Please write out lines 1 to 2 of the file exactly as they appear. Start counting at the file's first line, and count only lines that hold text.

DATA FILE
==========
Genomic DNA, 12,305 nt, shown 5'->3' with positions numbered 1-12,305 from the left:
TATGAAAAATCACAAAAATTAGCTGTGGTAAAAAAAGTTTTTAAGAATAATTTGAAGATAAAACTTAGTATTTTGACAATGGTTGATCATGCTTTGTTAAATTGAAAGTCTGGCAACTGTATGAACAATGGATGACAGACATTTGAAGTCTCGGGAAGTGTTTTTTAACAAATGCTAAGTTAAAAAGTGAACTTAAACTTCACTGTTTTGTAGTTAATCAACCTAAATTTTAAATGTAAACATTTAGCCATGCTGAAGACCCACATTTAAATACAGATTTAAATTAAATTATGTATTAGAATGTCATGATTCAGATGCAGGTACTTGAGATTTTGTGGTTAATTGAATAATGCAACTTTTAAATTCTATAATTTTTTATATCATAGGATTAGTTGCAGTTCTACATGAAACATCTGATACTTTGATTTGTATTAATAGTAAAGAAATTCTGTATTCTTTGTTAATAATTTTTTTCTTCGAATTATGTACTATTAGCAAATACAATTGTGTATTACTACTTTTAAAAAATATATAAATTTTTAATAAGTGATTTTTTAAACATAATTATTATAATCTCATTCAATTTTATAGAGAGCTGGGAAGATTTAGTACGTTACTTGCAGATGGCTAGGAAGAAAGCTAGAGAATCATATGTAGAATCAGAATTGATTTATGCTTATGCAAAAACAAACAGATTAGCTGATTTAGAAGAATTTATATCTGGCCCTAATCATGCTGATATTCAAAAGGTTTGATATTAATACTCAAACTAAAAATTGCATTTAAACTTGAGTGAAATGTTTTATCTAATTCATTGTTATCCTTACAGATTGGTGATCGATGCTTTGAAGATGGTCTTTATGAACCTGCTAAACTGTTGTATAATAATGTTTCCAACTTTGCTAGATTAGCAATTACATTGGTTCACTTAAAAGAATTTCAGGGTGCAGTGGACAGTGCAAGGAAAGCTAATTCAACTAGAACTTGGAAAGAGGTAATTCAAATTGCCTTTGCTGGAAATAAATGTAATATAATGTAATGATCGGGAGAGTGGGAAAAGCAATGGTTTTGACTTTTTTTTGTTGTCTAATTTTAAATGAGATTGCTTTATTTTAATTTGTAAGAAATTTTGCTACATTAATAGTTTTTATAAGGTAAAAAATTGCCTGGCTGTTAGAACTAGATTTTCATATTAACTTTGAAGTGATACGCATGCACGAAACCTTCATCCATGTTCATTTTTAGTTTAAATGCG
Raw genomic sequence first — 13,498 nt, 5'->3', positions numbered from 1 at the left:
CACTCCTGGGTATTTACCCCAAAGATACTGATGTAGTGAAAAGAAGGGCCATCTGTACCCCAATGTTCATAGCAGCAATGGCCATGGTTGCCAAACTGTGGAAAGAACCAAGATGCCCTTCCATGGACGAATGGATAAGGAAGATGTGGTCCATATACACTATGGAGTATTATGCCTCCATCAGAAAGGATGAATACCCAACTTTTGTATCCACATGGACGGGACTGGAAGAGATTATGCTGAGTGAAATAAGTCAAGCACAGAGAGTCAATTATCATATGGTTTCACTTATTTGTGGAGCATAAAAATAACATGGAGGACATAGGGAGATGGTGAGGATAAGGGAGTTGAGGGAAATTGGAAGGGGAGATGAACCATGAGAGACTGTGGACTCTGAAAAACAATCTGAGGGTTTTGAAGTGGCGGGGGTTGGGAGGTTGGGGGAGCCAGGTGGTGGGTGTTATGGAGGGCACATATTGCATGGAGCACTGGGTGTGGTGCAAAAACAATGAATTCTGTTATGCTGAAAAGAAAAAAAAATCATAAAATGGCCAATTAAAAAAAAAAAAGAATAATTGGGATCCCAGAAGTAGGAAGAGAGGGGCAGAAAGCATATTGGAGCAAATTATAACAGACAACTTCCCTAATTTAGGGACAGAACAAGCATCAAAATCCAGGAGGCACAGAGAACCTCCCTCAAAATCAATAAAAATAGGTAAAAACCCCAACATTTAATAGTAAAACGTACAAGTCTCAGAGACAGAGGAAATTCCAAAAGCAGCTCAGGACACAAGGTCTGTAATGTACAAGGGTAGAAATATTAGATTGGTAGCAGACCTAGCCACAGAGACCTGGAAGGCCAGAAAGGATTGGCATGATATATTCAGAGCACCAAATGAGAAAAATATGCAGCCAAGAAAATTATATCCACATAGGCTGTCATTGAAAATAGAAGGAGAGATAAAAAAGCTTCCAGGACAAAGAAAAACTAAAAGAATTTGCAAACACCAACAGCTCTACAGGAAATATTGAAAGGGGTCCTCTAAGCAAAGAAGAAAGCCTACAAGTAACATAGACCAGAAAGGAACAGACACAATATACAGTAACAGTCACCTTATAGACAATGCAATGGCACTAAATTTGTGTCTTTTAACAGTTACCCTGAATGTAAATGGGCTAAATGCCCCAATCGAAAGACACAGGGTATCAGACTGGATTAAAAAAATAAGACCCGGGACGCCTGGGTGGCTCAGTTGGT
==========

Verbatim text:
Genomic DNA, 12,305 nt, shown 5'->3' with positions numbered 1-12,305 from the left:
TATGAAAAATCACAAAAATTAGCTGTGGTAAAAAAAGTTTTTAAGAATAATTTGAAGATAAAACTTAGTATTTTGACAATGGTTGATCATGCTTTGTTAAATTGAAAGTCTGGCAACTGTATGAACAATGGATGACAGACATTTGAAGTCTCGGGAAGTGTTTTTTAACAAATGCTAAGTTAAAAAGTGAACTTAAACTTCACTGTTTTGTAGTTAATCAACCTAAATTTTAAATGTAAACATTTAGCCATGCTGAAGACCCACATTTAAATACAGATTTAAATTAAATTATGTATTAGAATGTCATGATTCAGATGCAGGTACTTGAGATTTTGTGGTTAATTGAATAATGCAACTTTTAAATTCTATAATTTTTTATATCATAGGATTAGTTGCAGTTCTACATGAAACATCTGATACTTTGATTTGTATTAATAGTAAAGAAATTCTGTATTCTTTGTTAATAATTTTTTTCTTCGAATTATGTACTATTAGCAAATACAATTGTGTATTACTACTTTTAAAAAATATATAAATTTTTAATAAGTGATTTTTTAAACATAATTATTATAATCTCATTCAATTTTATAGAGAGCTGGGAAGATTTAGTACGTTACTTGCAGATGGCTAGGAAGAAAGCTAGAGAATCATATGTAGAATCAGAATTGATTTATGCTTATGCAAAAACAAACAGATTAGCTGATTTAGAAGAATTTATATCTGGCCCTAATCATGCTGATATTCAAAAGGTTTGATATTAATACTCAAACTAAAAATTGCATTTAAACTTGAGTGAAATGTTTTATCTAATTCATTGTTATCCTTACAGATTGGTGATCGATGCTTTGAAGATGGTCTTTATGAACCTGCTAAACTGTTGTATAATAATGTTTCCAACTTTGCTAGATTAGCAATTACATTGGTTCACTTAAAAGAATTTCAGGGTGCAGTGGACAGTGCAAGGAAAGCTAATTCAACTAGAACTTGGAAAGAGGTAATTCAAATTGCCTTTGCTGGAAATAAATGTAATATAATGTAATGATCGGGAGAGTGGGAAAAGCAATGGTTTTGACTTTTTTTTGTTGTCTAATTTTAAATGAGATTGCTTTATTTTAATTTGTAAGAAATTTTGCTACATTAATAGTTTTTATAAGGTAAAAAATTGCCTGGCTGTTAGAACTAGATTTTCATATTAACTTTGAAGTGATACGCATGCACGAAACCTTCATCCATGTTCATTTTTAGTTTAAATGCG